Community Conservation

Community Conservation

The roles of Indigenous peoples and local communities in conservation has been the subject of years of intense debate in academic and policy circles, and the tide is beginning to turn. An increasing body of evidence shows that certain communities contribute significantly and often in unexpected ways to conservation efforts, whether that is their main intention or not. Some have age-old customary laws and norms that view their relationships with the Earth as stewards or custodians; others have recently developed rules and regulations for the rigorous governance and management of resources upon which they directly depend.

Interdisciplinary research, improved access to information and communications technology, and a groundswell of social movements from the local to global levels have contributed greatly to the current level of recognition and support for Indigenous peoples’ and local communities’ rights. Even with significant gains made in international and, to a lesser degree, national fora, much work remains to ensure proper implementation of supportive provisions and to advocate for further reform of inhibitive ones.

Community conservation, broadly defined, lies at the heart of Natural Justice’s work. We support Indigenous peoples and local communities to voice their own perspectives, concerns, visions, and priorities as they strive to uphold the bundle of rights and responsibilities related to self-determination and environmental governance. We also strive to cross-leverage the gains made in various international environmental and human rights fora to ensure that the highest standards are respected at all levels and in accordance with local values and procedures.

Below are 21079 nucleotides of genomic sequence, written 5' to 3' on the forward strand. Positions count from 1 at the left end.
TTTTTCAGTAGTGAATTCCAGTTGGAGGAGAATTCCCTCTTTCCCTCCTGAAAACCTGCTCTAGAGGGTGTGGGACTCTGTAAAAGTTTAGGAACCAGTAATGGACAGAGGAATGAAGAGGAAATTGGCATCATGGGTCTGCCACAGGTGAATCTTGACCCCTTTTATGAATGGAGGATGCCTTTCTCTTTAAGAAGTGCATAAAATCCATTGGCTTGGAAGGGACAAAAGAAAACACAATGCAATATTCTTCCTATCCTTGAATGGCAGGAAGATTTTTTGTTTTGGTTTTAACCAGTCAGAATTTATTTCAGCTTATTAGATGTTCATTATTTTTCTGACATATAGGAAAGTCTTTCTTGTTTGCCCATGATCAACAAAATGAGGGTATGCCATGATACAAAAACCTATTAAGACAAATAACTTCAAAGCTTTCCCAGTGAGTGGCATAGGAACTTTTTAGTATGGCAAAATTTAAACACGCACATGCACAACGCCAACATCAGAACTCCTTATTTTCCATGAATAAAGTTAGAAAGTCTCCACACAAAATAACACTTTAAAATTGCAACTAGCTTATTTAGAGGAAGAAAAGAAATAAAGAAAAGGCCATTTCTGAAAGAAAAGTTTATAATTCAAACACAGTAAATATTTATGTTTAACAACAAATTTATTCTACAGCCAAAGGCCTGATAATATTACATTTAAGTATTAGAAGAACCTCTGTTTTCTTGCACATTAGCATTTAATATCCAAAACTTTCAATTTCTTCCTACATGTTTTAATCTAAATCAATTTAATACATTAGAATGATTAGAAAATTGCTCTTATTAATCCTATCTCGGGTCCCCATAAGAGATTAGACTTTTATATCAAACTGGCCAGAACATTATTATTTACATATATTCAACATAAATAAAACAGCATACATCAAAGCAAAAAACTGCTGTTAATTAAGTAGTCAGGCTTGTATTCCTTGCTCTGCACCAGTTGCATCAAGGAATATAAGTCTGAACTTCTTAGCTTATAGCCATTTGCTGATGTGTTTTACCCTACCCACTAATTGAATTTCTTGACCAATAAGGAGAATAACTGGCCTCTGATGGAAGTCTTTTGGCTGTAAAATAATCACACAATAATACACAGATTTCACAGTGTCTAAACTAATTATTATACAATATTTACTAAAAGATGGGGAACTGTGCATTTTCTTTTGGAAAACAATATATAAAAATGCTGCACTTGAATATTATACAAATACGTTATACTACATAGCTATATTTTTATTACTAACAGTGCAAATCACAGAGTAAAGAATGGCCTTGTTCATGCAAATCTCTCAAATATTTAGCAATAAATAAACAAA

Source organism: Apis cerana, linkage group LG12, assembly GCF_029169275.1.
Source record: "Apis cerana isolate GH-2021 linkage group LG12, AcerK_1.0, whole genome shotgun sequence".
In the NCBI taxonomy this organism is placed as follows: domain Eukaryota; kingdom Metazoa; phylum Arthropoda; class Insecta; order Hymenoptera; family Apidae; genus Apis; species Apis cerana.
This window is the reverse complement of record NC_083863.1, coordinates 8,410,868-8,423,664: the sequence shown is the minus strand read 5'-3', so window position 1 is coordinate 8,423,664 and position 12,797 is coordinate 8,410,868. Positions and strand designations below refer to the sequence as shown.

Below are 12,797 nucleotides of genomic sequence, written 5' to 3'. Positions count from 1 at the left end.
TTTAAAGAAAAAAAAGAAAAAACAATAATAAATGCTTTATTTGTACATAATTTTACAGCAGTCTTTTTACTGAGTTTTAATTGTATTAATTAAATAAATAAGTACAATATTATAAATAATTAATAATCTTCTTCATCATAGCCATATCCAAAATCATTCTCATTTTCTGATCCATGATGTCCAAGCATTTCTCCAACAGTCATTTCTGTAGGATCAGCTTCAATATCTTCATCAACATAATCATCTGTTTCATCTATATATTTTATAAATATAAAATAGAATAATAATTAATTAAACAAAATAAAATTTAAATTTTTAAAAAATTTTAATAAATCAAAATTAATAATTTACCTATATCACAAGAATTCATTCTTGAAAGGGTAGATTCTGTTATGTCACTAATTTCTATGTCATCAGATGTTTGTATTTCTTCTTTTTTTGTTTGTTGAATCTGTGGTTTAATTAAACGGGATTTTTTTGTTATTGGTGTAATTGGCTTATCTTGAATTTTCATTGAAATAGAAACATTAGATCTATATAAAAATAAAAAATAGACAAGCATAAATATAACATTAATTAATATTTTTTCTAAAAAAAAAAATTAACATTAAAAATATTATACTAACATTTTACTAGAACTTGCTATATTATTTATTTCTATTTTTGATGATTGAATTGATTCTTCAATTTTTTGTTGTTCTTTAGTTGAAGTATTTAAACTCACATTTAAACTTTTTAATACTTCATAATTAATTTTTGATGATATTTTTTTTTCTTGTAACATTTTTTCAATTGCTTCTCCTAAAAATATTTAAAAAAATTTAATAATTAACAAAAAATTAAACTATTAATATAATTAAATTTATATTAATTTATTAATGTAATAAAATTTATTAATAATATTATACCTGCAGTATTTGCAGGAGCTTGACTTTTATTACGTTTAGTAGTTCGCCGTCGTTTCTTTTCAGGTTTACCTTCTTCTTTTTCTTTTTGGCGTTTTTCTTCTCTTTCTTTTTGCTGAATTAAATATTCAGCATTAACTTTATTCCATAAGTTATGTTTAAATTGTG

Publications

Enchantment and Disenchantment: The Role of Community in Natural Resource Conservation (Agrawal and Gibson, 1999)
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Beyond the Square Wheel: Toward a More Comprehensive Understanding of Biodiversity Conservation as Social and Political Process (Brechin et al., 2002)
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The Ties that Bind: Indigenous Peoples and Environmental Governance (Richardson, 2008)
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Protected Planet Report (UNEP-WCMC, 2012)
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Bio-cultural Diversity Conserved by Indigenous Peoples and Local Communities: Examples and Analysis (Borrini-Feyerabend et al., 2010)
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Traditional Marine Management Areas of the Pacific in the Context of National and International Law and Policy (Vierros et al., 2010)
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Videos

Biocultural Community Protocols: Articulating and Asserting Stewardship (Moving Images & Natural Justice, 2012)
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Rooibos Robbery: A Story of Bioprospecting in South Africa (Steps Southern Africa, 2012)
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Maldhari Biocultural Community Protocol Photo Story (Sahjeevan & Natural Justice, 2012)
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Latest Publication


Biocultural Community Protocols: A Toolkit for Community Facilitators
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Key Links
Community Protocols
Photos


Images from our work in Africa, Asia, and the Americas
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